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When selecting the terms of subsequence from each bisections, I thought axiom of choice might be required. But I'm not so sure whether or not, so please tell me.
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I'm sorry for the lack of explanation. I want to prove this statement:
Let $a_1, a_2, \ldots \in \mathbf{R}$, and $(a_n)_{n\in\mathbf{N}}$ is bounded, then $(a_n)$ has some convergent subsequence.

The proof is as follows. Since $(a_n)$ is bounded, for all $n\in\mathbf{N}$, $a_n \in I = [b, c]$.
Now, let $I_0 = I$ and if $I_n = [b_n, c_n]$, we define $d_n = (b_n+c_n)/2$ and if infinite terms of $(a_n)$ is included in $[b_n, d_n]$(resp. $[d_n, c_n]$), we will define $I_{n+1} = [b_n, d_n]$(resp. $[d_n, c_n]$).If both intervals contain infinite terms, let $I_{n+1}$ be $[d_n, c_n]$.
For all $n\in \mathbf{N}$, infinite numbers of $m \in \mathbf{N}$ exist such that $a_m \in I_n$ suffices. We take the sequence of natural numbers $(n(k))_{k\in\mathbf{N}}$which suffices $n(0) < n(1) < \cdots < n(k) < \cdots$ following this procedure:
Now we have already selected $a_{n(1)}, \ldots, a_{n(k)}$, there are infinite numbers of $m\in \mathbf{N}$ which suffices $n(k)<m, a_m \in I_{k+1}$, so let's take the minimum m out of it. Applying this process recursively, we obtain a infinite convergent subsequence(?).
I think intuitively, by only repeating this process we can't obtain countable infinite terms of subsequence because we have to repeat infinite times.

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    $\begingroup$ I am not the downvoter (yet). But please state your problem more carefully by giving an outline of the proof of B-W you are using. (At your mathematical level, most users on this site will expect you to be much more precise and detailed.) $\endgroup$ – Simon S May 11 '15 at 12:49
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I would like to explain why the proof above do not need to use the axiom of choice. When you said ''so let's take the minimum m out of it'' you have done a defined choice. If someone else do you proof he will ''choose'' the same ''m'' as you because the way the choice is done is specified. This choice is done infinitely many times. However, assume that (which is not true) there is no minimum m among the integers greater than n(k), or assume that (which is not true too) that the minimum exists but is not unique, so you have no way to point your finger to it you have no way to define it precisely, you will only say, ''ok, since i know there are infinitely many such convenient m then i choose one of them, any one of them is ok!'' this way you take m needs the axiom of choice! I invite you to read the example given by Bertrand RUSSEL concerning the way to choose shoes and sockets; assume there are infinitely many pairs of shoes and you want to choose one from each pair then you can specify your choice from each pair by saying for example, the left one from each pair, or the right one from each, this choice is possible because you can distinguish at least one shoe from the pair of shoes, for each pair of shoes. But what about if the pairs are indistinguishable as sockets pairs. This time you need the axiom of choice. In your proof, the set of convenient m contains a distinguished element which is the minimum one and it is this you choose. so no need to the axiom of choice.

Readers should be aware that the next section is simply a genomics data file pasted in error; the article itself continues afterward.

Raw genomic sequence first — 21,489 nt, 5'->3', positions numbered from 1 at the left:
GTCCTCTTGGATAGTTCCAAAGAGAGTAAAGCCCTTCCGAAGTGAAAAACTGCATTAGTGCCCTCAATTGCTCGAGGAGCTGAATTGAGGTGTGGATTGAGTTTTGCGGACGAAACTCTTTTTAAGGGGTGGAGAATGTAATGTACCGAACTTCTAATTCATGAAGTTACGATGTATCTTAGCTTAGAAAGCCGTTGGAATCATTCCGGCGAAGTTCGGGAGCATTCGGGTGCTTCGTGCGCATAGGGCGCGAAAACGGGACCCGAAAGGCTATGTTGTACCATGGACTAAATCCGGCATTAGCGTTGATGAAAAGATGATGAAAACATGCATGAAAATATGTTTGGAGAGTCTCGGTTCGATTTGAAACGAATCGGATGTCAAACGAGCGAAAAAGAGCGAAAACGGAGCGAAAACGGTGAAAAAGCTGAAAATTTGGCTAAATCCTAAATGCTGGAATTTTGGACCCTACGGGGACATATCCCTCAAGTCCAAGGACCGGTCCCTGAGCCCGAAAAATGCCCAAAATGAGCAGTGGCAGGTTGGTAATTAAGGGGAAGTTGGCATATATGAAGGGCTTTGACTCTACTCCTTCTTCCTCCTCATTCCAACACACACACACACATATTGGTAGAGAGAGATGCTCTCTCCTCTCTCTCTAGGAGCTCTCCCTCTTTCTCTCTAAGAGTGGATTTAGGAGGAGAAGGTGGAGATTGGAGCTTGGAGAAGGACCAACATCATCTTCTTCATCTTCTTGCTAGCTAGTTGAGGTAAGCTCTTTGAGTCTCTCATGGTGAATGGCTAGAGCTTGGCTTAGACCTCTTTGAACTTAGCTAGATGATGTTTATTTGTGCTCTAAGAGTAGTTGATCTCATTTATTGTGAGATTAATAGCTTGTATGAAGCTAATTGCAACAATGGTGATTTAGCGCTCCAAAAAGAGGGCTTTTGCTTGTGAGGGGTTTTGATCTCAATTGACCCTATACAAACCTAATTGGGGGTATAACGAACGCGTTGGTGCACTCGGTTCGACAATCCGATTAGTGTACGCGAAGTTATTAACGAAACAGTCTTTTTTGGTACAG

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  • $\begingroup$ That's why in my proof the choice of $I_k$ is indicated precisely so that the way of selecting $a_{n(k)}$ is specified uniquely. Thank you for your kind answer considering my level of understanding the foundation of mathematics. I have a question. Why we have to use the special weapon, axiom of choice, when the way of choice is not unique? I can't comprehend the importance. $\endgroup$ – dazaga May 11 '15 at 16:10
  • $\begingroup$ I have another question. In the example of Bertrand Russel, the rule of choice("left from each pair") makes it possible to select infinite left shoes 'at once'. In contrast, my proof requires to decide $a_{n(k)}$ sequentially(for k=1, 2, \ldots) I think this might be a big difference, but I'm not sure. $\endgroup$ – dazaga May 11 '15 at 16:28
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    $\begingroup$ I have write an answer to your previous question but it do not fit as a comment! I will include it in many comments. Well, before giving you my answer let me tell you that I am not a specialist in set theory nor in related matters. So i will give you more a naive personal opinion than a rigorous mathematical answer. $\endgroup$ – Idris May 11 '15 at 16:37
  • $\begingroup$ Let me give you another situation where you do not need to this axiom. Assume you have infinitely many non-empty sets as I_n for each positifs integer n Case one: In each I_n you can distinguishes an element, and you need to construct a set which contains one element from each set I_n, then no need to the axiom in this case. $\endgroup$ – Idris May 11 '15 at 16:41
  • $\begingroup$ Case two: There is only a finite number (say k) of sets I_n inside which you can distinguishes an element, and you need to construct a finite set (containing say p elements) which contains one element from each set I_n, then no need to the axiom of choice even if p is greater than k, because the repeat the action of picking an arbitrary element only finite many times. $\endgroup$ – Idris May 11 '15 at 16:42
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There's no issue with the axiom of choice here.

We construct increasingly longer initial segments of our subsequences. This is like looking at some tree of finite sequences of natural numbers. The tree itself is already provably well-orderable. So the existence of a branch, the infinite sequence, is not using the axiom of choice.

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